If the break-even point has not been reached yet, the sells are progressing and the social impact is more than significant: thousands of local people finally have access to drinking water that doesn’t make them ill. How could we not encourage such a purpose? A social business takes time, especially reaching the up-scaling phase. However, GVW has learned from its mistakes and adjusts its action everyday, with humility and perseverance. In close partnership with Drishti Research Centre, they were able to improve the understanding of the population’s culture and behaviors, and provide a remarkable groundwork. This relevant anthropologic and research-approach lifted major impediments to the development of the project. It enables to identify good practices and potential improvements day after day.

Besides the crucial sanitarian impact, Grameen Veolia Water also created employment. In fact, beneficiaries of the project are also the local people working on the project: the plant’s staff of course, but also the auxiliaries whose mission is to raise awareness on water and health, and the ”water dealers”, in charge of the tap point distribution. Not only does these villagers, and mainly women, now have a job, they also have an opportunity to play a major role in their community, bringing them pride and strength to fight for a better life.

Meeting Shande: water dealer

Shande is a calm and altruist woman. She is married with 3 healthy children. She has been working has a water dealer for Grameen Veolia for almost a year now, and sells an average of 4 000 litters a month to 18 households. Indeed,  “this area of Goalmari village is very satisfying in terms of sells and awareness, tells me Roubina, Grameen Veolia’s SEO (Socio-Economic Officer). The community is very enthusiastic about the project”. Even if it is a poor area, yet it is one of the highest selling points. They understood the health messages Veolia has given them through the auxiliaries. It proves how crucial the education of these communities is. It is the only way to remove the price barrier.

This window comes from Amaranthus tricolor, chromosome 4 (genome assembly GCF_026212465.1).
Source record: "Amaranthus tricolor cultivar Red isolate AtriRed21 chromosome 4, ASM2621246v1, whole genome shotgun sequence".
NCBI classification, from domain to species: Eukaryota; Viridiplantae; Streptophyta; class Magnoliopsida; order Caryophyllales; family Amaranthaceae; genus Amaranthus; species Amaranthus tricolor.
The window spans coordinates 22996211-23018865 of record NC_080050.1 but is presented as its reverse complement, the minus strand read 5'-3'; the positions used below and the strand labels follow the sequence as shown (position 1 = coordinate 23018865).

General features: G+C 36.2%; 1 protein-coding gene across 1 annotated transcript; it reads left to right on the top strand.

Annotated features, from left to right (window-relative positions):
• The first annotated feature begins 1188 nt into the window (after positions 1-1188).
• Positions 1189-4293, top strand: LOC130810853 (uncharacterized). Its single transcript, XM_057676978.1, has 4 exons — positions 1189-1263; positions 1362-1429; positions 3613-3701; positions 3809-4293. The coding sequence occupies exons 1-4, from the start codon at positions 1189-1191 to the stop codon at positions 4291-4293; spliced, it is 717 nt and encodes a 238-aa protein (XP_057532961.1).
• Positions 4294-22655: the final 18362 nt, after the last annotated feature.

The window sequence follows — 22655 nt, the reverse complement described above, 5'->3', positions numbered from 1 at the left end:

Shande really likes her job of water dealer. Of course, it is not always easy to sell the Veolia Water, as some people still don’t want to pay for water, a natural resource they always had for free. But Shande tries to give them all the information she has on the danger of Arsenic to convince them. And the auxiliaries are doing an important work of education to help the community being more aware. “It is a very good project, I am proud to work for Grameen Veolia”. Shande feels she has an important responsibility, that she is doing something good for her village. She loves her work. Indeed, thanks to Grameen Veolia, she is now able to earn some money. Even if the commission is not very high, the bonus are good and helpful. She had a double bonus last month and that makes her smile! But the main motivation for Shande is mostly the role she plays in her community and the socializing benefits. Her work enables her to interact more with others: “I can meet and talk with a lot of people, build relationships“. (Her eyes are now brighter as she speaks; we can feel how meaningful these interactions are to her). Furthermore, she is improving the social welfare of the community, and that makes her smile even more: “I am happy because I am keeping safe the people from arsenic”.